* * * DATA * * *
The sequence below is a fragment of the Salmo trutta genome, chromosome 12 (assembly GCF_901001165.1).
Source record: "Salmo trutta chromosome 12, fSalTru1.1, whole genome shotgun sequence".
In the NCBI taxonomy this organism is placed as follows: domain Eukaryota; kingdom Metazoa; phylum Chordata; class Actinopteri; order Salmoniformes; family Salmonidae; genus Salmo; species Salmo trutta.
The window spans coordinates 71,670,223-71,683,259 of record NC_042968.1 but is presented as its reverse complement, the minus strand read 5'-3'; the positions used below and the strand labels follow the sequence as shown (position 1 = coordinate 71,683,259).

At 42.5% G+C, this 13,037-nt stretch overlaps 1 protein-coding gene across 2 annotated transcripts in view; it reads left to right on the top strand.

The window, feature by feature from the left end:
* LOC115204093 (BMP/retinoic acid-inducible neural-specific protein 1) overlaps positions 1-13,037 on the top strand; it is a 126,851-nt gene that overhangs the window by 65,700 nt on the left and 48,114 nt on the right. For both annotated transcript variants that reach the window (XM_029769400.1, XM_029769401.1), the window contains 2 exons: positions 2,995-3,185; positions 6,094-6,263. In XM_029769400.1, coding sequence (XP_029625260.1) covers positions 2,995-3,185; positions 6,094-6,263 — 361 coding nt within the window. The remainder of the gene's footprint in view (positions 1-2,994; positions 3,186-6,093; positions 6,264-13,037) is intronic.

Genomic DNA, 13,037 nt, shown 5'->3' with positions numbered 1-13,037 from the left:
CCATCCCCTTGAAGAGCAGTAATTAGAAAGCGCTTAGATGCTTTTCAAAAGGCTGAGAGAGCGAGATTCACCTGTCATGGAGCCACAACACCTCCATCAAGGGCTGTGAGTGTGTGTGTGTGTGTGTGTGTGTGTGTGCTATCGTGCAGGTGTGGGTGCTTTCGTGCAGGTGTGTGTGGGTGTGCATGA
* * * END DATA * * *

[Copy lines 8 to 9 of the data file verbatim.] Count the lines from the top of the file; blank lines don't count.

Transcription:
Genomic DNA, 13,037 nt, shown 5'->3' with positions numbered 1-13,037 from the left:
CCATCCCCTTGAAGAGCAGTAATTAGAAAGCGCTTAGATGCTTTTCAAAAGGCTGAGAGAGCGAGATTCACCTGTCATGGAGCCACAACACCTCCATCAAGGGCTGTGAGTGTGTGTGTGTGTGTGTGTGTGTGTGTGCTATCGTGCAGGTGTGGGTGCTTTCGTGCAGGTGTGTGTGGGTGTGCATGA